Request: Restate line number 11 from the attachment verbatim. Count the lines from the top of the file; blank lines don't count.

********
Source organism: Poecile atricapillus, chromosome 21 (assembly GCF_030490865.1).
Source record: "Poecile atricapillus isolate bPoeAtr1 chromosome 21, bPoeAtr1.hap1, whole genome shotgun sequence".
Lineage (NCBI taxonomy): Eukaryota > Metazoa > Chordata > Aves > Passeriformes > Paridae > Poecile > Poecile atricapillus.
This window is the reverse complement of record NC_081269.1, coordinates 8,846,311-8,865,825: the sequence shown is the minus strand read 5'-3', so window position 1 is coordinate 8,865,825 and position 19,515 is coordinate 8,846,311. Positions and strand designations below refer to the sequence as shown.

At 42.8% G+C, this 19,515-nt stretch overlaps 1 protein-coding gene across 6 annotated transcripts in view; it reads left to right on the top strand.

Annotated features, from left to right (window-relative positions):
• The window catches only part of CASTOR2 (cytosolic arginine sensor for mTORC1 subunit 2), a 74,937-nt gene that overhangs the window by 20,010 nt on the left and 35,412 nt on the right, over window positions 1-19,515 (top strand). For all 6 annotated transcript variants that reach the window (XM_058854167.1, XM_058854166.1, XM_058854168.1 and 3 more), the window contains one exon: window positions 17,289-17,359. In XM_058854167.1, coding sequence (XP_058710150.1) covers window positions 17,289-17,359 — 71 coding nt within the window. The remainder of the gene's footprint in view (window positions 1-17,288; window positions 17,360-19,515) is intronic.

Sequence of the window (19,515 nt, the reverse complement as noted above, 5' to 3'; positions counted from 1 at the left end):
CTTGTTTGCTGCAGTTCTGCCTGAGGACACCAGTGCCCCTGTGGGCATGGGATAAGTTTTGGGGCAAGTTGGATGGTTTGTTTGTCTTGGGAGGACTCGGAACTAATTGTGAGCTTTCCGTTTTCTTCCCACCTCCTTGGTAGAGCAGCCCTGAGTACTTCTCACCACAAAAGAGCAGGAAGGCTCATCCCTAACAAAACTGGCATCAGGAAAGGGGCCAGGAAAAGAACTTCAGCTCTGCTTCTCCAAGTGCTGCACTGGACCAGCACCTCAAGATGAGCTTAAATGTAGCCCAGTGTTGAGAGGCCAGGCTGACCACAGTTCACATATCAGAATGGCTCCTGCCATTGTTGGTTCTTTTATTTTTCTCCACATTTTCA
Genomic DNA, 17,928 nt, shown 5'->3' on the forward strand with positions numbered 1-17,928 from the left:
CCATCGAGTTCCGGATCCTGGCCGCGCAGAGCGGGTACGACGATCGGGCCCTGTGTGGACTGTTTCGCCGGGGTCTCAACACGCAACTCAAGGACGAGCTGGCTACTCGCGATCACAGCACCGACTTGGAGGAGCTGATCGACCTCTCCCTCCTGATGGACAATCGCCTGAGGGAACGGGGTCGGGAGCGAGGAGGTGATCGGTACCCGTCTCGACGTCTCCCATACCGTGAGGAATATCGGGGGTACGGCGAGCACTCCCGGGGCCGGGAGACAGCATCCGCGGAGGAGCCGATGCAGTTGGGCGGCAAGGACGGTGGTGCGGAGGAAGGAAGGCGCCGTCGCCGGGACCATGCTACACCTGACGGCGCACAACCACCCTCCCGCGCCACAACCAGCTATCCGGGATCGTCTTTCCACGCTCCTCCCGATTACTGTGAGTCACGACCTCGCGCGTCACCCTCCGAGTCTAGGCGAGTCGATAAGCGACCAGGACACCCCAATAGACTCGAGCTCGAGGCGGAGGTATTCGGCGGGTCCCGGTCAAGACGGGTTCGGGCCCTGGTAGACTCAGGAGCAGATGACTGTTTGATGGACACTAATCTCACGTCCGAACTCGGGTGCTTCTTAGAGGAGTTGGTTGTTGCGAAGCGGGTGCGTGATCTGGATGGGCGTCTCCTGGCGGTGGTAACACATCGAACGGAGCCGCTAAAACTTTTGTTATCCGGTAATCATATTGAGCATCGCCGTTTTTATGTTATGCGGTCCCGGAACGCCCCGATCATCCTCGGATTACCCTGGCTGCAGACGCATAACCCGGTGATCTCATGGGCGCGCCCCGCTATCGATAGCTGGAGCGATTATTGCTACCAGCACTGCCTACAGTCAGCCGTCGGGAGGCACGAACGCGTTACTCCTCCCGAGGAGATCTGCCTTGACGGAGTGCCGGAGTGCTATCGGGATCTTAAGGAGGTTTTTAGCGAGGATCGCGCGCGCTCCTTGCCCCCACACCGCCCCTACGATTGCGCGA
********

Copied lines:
CCATCGAGTTCCGGATCCTGGCCGCGCAGAGCGGGTACGACGATCGGGCCCTGTGTGGACTGTTTCGCCGGGGTCTCAACACGCAACTCAAGGACGAGCTGGCTACTCGCGATCACAGCACCGACTTGGAGGAGCTGATCGACCTCTCCCTCCTGATGGACAATCGCCTGAGGGAACGGGGTCGGGAGCGAGGAGGTGATCGGTACCCGTCTCGACGTCTCCCATACCGTGAGGAATATCGGGGGTACGGCGAGCACTCCCGGGGCCGGGAGACAGCATCCGCGGAGGAGCCGATGCAGTTGGGCGGCAAGGACGGTGGTGCGGAGGAAGGAAGGCGCCGTCGCCGGGACCATGCTACACCTGACGGCGCACAACCACCCTCCCGCGCCACAACCAGCTATCCGGGATCGTCTTTCCACGCTCCTCCCGATTACTGTGAGTCACGACCTCGCGCGTCACCCTCCGAGTCTAGGCGAGTCGATAAGCGACCAGGACACCCCAATAGACTCGAGCTCGAGGCGGAGGTATTCGGCGGGTCCCGGTCAAGACGGGTTCGGGCCCTGGTAGACTCAGGAGCAGATGACTGTTTGATGGACACTAATCTCACGTCCGAACTCGGGTGCTTCTTAGAGGAGTTGGTTGTTGCGAAGCGGGTGCGTGATCTGGATGGGCGTCTCCTGGCGGTGGTAACACATCGAACGGAGCCGCTAAAACTTTTGTTATCCGGTAATCATATTGAGCATCGCCGTTTTTATGTTATGCGGTCCCGGAACGCCCCGATCATCCTCGGATTACCCTGGCTGCAGACGCATAACCCGGTGATCTCATGGGCGCGCCCCGCTATCGATAGCTGGAGCGATTATTGCTACCAGCACTGCCTACAGTCAGCCGTCGGGAGGCACGAACGCGTTACTCCTCCCGAGGAGATCTGCCTTGACGGAGTGCCGGAGTGCTATCGGGATCTTAAGGAGGTTTTTAGCGAGGATCGCGCGCGCTCCTTGCCCCCACACCGCCCCTACGATTGCGCGA